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When Will the Counting End?

Slowly, we started to get pieces of Darwin’s story. As part of building his court case, Darwin’s lawyer had connected him with the Project for Torture Victims. As he worked with the psychologist, Darwin began sharing more of his story. 

The first story he began to tell us was about being captured by the cartels. He was tortured, and forced at gunpoint to unload cocaine from light planes landing from Columbia and Venezuela before reloading it onto horses for the trip north. From January through March, we listened as he shared pieces of his experiences, but it wasn’t always easy to understand how they fit together.

As he watched us preparing for Passover, I told Darwin about our seders usually filled with people asking and answering questions about our people’s story long into the night. This year, it would be just two us—or maybe three? We found a haggadah with Spanish translation, and Darwin joined us for the first night. He traveled with us all the way through the first part of the haggadah up to dinner. As we shared the stories and symbolism with him, he shared his own insights about the haggadah, moved by both its universal and particular messages. 

Aryeh and I did the second seder ourselves, but Darwin joined us for dinner. Over an extended dinner, Darwin’s story unfolded as he put the pieces together for us. It was a very different haggadah than the night before. The first story he had shared with us came into greater focus now. The organization he worked for sent him to document illegal clear-cutting of the forests, believing that it was being done for cattle-grazing. Darwin discovered that the clear-cutting was actually to create an airstrip for drug trafficking. As he continued, we learned about death squads and assassination lists. He was number eleven and the first nine people had already been killed by the time he tried to come north the first time. 

On his second trip north, he ended up in detention between Arizona and Texas for five months. At that time, he was bearing documentation of the connection between the cartels, the police and the army. He was taken to the Honduran consulate for deportation and presented to the Minister of Security, Oscar Alvarez. Not yet understanding that Alvarez was part of the “big mafia,” Darwin handed over the documents—proof of widespread corruption—to Alvarez who told US immigration he would return Darwin safely. Darwin was met at the airport in Honduras at gunpoint by the police who arrested him “for his own protection” and delivered him directly to the cartels for further torture. We were together, in quarantine, over a three-day holiday, so there was a lot of time to sit and talk. At the end of lunch, Aryeh went off for a shabbat nap; Darwin and I remained at the table. We reflected a bit on his journey to LA and to our house and how fortunate we were that life had brought us together. He expressed gratitude for being with us. I returned that we were grateful for his presence in our home. “Es de Dios” he said. I don’t know if it’s from God, but it certainly has felt beshert, “meant to be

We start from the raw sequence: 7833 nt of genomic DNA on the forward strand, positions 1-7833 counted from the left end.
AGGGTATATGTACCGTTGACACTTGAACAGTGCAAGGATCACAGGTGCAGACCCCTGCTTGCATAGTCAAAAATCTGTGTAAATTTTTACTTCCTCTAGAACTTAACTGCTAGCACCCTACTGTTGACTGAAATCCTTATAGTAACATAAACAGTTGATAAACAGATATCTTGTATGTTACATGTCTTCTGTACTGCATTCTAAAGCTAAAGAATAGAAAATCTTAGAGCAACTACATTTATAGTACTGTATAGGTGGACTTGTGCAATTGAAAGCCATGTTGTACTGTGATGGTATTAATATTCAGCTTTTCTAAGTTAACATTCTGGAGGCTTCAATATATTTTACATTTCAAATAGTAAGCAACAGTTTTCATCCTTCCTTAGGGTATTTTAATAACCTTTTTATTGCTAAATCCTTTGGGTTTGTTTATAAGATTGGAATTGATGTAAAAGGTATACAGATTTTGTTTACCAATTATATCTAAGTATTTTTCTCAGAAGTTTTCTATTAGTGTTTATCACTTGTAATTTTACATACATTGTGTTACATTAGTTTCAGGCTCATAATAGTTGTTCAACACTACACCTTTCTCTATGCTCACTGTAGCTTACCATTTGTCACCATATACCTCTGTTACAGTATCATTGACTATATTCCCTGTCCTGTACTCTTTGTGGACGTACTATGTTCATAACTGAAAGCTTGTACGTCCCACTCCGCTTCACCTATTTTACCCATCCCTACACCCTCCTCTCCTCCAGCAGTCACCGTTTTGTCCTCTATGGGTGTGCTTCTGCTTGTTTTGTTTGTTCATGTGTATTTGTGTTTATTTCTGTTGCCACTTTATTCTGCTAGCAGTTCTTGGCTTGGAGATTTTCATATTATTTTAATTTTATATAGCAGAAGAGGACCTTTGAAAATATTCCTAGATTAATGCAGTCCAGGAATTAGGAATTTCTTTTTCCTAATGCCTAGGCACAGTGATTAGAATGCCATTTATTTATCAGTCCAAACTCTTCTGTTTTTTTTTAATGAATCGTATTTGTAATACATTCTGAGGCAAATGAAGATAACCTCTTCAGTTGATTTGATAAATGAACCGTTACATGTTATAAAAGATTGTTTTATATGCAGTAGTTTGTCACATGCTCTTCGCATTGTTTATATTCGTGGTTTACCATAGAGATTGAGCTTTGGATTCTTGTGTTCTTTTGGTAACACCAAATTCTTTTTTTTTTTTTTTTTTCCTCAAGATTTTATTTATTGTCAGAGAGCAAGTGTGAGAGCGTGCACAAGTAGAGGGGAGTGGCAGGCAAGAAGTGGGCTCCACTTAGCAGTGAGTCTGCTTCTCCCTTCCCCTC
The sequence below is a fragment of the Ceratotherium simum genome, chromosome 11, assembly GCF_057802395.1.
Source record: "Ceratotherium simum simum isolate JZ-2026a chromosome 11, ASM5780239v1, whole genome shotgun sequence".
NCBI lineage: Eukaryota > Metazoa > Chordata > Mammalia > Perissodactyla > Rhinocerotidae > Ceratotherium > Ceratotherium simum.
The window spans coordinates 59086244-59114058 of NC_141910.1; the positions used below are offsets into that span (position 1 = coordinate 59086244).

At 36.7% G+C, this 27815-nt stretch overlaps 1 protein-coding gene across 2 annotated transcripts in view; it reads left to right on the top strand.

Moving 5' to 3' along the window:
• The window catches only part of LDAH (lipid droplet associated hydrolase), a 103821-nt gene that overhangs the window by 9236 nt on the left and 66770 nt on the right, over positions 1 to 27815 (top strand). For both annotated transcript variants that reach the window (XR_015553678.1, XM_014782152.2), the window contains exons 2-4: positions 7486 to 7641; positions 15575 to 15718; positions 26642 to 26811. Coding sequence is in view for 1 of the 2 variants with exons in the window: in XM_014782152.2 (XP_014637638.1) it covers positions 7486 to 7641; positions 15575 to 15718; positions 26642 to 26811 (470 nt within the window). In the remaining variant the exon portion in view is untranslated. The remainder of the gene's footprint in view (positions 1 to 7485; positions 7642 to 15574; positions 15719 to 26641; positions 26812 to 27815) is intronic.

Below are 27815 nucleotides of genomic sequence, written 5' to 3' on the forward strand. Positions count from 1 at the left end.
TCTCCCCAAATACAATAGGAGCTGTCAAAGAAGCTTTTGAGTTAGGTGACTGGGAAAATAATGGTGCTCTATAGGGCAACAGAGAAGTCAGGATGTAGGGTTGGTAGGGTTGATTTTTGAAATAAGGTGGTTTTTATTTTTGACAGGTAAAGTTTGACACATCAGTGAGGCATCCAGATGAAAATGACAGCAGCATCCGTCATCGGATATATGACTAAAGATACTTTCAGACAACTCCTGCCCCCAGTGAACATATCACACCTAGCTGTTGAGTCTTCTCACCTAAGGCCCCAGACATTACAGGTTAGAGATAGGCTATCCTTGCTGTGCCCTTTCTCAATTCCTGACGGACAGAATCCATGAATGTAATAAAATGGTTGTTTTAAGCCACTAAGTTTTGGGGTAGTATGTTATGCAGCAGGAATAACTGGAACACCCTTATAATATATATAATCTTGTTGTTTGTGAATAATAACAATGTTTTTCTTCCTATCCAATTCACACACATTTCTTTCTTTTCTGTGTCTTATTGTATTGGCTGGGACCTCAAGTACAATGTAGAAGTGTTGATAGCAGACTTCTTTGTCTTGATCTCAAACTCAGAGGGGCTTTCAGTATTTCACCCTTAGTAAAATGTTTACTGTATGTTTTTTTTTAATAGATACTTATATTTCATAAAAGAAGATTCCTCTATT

We also spoke about the uncertainty that lies ahead. Because of COVID-19, Darwin’s court date has been indefinitely postponed. After getting caught up in the courts at Adelanto, his work permit seems like it may finally be on the horizon. He and his lawyer continue to work on research and strategy for his case. A case like his that would, in other times, seem like a slam dunk, is no longer reliably so. The immigration court wants to see evidence, most of which has been erased by the government or no longer exists, and to hear testimony from people who will be killed if they offer it. With Darwin’s case there are many different ways this could go, and we don’t know when the counting will end. He imagined the scenario in which his case moves forward, and he prevails. And then he can prepare to bring his wife and daughters “maybe next year.”

The Omer is complete now, though Darwin is still counting the days until his hearing. And we will continue to count with him. I’m dreaming about a time, if not this year, then the next, when Darwin and his family will be among the guests at our seder, and we can all recite, together, “This year, in Los Angeles.”

Andrea Hodos moved to Los Angeles in 1995 with her husband, Aryeh Cohen, where they raised two children. She is the associate director of NewGround: a Muslim-Jewish Partnership for Change. Andrea is grateful that life landed them in the City of Angels where they could be part of vibrant Jewish community-building and strong multi-faith coalitions.